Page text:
Reviving the Rack
I pride myself on my work being as accurate as possible. The historical fantasy genre allows for a lot more creative freedom than does historical fiction, but that word “historical” is still there, and I want my work to ring true for readers. Thus, I try very hard to get the facts right. My heroines do a bit more independent wandering than would have been permitted for women of their respective times, and some of the described clothing is not entirely accurate to each period, but for that, I claim my “Fantasy!” license.
Other things are exact. Moon phases, for example: I really wanted a full moon for Myrhiadh’s traipse up the turret stairs to Jae’s bedroom, but the date the action took place was a new moon, so I had to figure out how she was going to perform her stunt in the pitch black. I added a few candles in various locations to assist her. Scenes involving horses are accurate - I’ve been riding horses for more than three decades, and an author of historical stories must get the main form of transportation right. My dates jive, my details mesh. I go to great lengths to make sure that the minutiae are correct. Characters will sometimes get the details wrong - facts can get muddled over time, after all - but I know exactly what really happened, and the characters’ mistakes are entirely planned.
Readers have been thrilled with The Curse of Caledon and how all the little details came together to connect the first five books. Things that had looked like loose ends all interwove and made sense. All carefully orchestrated from the beginning.
So imagine my horror when I was researching the medieval torture instrument, the rack, and found a website that informed me that its first use was in 1447.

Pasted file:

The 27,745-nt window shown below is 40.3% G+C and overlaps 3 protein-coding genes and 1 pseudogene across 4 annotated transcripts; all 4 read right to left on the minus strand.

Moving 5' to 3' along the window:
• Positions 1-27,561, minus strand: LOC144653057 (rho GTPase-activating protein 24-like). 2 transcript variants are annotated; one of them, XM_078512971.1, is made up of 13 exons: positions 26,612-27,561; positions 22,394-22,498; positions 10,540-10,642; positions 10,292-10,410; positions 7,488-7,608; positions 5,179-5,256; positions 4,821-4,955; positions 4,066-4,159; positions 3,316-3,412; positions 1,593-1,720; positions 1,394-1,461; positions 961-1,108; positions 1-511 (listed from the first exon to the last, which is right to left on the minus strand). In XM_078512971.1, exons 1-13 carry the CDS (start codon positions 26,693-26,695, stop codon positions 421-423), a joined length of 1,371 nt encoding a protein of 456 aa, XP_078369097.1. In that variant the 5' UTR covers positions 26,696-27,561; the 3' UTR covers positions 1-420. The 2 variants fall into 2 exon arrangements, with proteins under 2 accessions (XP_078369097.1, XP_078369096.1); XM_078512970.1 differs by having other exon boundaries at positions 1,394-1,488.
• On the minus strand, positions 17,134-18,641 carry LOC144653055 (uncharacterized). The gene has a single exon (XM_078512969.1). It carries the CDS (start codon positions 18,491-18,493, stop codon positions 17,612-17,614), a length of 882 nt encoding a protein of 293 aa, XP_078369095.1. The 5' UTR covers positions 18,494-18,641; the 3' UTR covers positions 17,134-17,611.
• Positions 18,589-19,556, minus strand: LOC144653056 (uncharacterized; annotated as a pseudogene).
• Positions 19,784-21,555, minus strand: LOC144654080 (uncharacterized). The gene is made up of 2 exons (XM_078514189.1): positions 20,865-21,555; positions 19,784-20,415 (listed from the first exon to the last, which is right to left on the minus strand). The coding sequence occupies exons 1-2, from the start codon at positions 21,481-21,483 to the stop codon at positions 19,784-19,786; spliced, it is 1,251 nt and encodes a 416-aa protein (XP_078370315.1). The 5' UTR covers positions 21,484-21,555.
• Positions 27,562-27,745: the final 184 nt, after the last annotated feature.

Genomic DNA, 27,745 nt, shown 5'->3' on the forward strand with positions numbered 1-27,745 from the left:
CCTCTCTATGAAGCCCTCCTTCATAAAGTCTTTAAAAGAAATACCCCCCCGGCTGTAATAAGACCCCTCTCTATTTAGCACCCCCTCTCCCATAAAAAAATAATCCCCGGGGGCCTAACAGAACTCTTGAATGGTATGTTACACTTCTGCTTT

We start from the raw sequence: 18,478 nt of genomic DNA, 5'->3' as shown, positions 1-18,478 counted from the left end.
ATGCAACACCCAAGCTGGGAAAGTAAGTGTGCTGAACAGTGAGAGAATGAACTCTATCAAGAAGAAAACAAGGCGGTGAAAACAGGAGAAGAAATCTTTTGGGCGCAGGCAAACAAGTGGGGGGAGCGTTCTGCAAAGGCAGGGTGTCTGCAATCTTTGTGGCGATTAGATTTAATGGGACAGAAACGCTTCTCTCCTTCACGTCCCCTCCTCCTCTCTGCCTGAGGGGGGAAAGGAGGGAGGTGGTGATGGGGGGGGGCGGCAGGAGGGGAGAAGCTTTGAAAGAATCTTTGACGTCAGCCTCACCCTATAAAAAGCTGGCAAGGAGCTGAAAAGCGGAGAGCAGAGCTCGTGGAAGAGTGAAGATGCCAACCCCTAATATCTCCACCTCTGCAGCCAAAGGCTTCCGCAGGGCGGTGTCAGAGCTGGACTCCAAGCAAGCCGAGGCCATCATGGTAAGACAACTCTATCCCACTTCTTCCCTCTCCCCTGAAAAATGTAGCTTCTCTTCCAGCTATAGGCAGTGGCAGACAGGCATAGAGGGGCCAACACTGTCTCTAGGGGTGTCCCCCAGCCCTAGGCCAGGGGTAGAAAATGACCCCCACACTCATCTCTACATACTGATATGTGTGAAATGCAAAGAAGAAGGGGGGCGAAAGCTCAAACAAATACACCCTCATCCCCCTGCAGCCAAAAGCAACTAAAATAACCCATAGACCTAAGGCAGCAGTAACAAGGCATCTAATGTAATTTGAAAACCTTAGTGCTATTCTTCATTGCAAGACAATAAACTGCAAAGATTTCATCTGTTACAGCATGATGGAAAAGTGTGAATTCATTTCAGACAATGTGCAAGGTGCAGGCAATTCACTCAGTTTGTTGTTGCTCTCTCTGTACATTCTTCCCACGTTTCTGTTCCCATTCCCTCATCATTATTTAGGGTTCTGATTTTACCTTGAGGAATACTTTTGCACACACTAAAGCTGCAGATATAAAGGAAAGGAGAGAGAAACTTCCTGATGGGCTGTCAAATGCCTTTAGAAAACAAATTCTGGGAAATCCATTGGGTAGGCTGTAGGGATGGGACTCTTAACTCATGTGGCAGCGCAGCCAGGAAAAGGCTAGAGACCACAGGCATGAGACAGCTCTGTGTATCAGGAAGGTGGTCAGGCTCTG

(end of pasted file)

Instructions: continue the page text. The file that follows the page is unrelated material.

I was planning a significant role for the rack in 779. That wasn’t the worst of it, however, since Guardians isn’t published yet, and I can change anything. The worst was that King Kerrion mentioned using the rack in Dragon’s Fire in 1218—and that book was published.
Dismayed, I started figuring out how to make changes to the scene in Guardians that extensively involved the rack, intending to make at least one book right. In so doing, I discovered that the rack’s first use in Britain was in 1447. The device was used elsewhere long before that, even dating to BC usage.
Ah, relief. Although Caledon is Celtic and modeled after the UK and Ireland, I can still claim “Fantasy!” for the presence of the rack 700 years before its first use in Britain. After all, Alexander the Great used it to torture a bunch of pages who were planning his assassination, so the knowledge and use of this marvelous invention might easily have reached my fictional land within 1000 years after that. Happily, I kept my rack and tortured my characters to my heart’s content.
The rack was known as one of the most painful forms of medieval torture. I chose it because it was one of the less gruesome methods of torture that I researched.
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